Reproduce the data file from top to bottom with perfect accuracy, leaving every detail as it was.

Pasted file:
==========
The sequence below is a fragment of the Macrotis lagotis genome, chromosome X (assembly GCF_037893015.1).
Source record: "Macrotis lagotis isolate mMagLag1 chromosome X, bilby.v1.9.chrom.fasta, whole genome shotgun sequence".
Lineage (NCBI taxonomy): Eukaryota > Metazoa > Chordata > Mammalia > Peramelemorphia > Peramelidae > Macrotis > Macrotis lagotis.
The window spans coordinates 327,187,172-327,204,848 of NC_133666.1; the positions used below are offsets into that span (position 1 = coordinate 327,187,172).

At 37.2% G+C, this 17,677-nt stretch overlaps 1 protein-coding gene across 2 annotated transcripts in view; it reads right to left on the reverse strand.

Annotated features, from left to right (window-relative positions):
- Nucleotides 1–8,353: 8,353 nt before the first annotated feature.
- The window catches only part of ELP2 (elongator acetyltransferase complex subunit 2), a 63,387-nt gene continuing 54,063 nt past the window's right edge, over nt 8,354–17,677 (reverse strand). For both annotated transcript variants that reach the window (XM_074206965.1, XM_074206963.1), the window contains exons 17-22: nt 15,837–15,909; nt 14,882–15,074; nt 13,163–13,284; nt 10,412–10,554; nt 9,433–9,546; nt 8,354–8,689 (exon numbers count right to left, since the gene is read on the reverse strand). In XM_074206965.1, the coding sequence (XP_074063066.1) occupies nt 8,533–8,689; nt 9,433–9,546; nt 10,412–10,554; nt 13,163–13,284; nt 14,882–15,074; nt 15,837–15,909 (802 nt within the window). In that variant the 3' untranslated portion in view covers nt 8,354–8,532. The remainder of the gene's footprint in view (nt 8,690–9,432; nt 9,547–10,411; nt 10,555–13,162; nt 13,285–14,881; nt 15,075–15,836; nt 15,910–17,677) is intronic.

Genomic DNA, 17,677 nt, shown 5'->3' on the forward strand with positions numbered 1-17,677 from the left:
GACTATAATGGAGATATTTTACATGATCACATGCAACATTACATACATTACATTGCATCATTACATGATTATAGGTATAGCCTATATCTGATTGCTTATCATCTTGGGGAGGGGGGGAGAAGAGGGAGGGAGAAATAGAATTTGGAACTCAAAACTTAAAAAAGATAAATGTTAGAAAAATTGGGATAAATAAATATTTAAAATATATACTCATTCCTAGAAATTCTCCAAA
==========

The sequence below is a fragment of the Macrotis lagotis genome, chromosome X (assembly GCF_037893015.1).
Source record: "Macrotis lagotis isolate mMagLag1 chromosome X, bilby.v1.9.chrom.fasta, whole genome shotgun sequence".
Lineage (NCBI taxonomy): Eukaryota > Metazoa > Chordata > Mammalia > Peramelemorphia > Peramelidae > Macrotis > Macrotis lagotis.
The window spans coordinates 327,187,172-327,204,848 of NC_133666.1; the positions used below are offsets into that span (position 1 = coordinate 327,187,172).

At 37.2% G+C, this 17,677-nt stretch overlaps 1 protein-coding gene across 2 annotated transcripts in view; it reads right to left on the reverse strand.

Annotated features, from left to right (window-relative positions):
- Nucleotides 1–8,353: 8,353 nt before the first annotated feature.
- The window catches only part of ELP2 (elongator acetyltransferase complex subunit 2), a 63,387-nt gene continuing 54,063 nt past the window's right edge, over nt 8,354–17,677 (reverse strand). For both annotated transcript variants that reach the window (XM_074206965.1, XM_074206963.1), the window contains exons 17-22: nt 15,837–15,909; nt 14,882–15,074; nt 13,163–13,284; nt 10,412–10,554; nt 9,433–9,546; nt 8,354–8,689 (exon numbers count right to left, since the gene is read on the reverse strand). In XM_074206965.1, the coding sequence (XP_074063066.1) occupies nt 8,533–8,689; nt 9,433–9,546; nt 10,412–10,554; nt 13,163–13,284; nt 14,882–15,074; nt 15,837–15,909 (802 nt within the window). In that variant the 3' untranslated portion in view covers nt 8,354–8,532. The remainder of the gene's footprint in view (nt 8,690–9,432; nt 9,547–10,411; nt 10,555–13,162; nt 13,285–14,881; nt 15,075–15,836; nt 15,910–17,677) is intronic.

Genomic DNA, 17,677 nt, shown 5'->3' on the forward strand with positions numbered 1-17,677 from the left:
GACTATAATGGAGATATTTTACATGATCACATGCAACATTACATACATTACATTGCATCATTACATGATTATAGGTATAGCCTATATCTGATTGCTTATCATCTTGGGGAGGGGGGGAGAAGAGGGAGGGAGAAATAGAATTTGGAACTCAAAACTTAAAAAAGATAAATGTTAGAAAAATTGGGATAAATAAATATTTAAAATATATACTCATTCCTAGAAATTCTCCAAA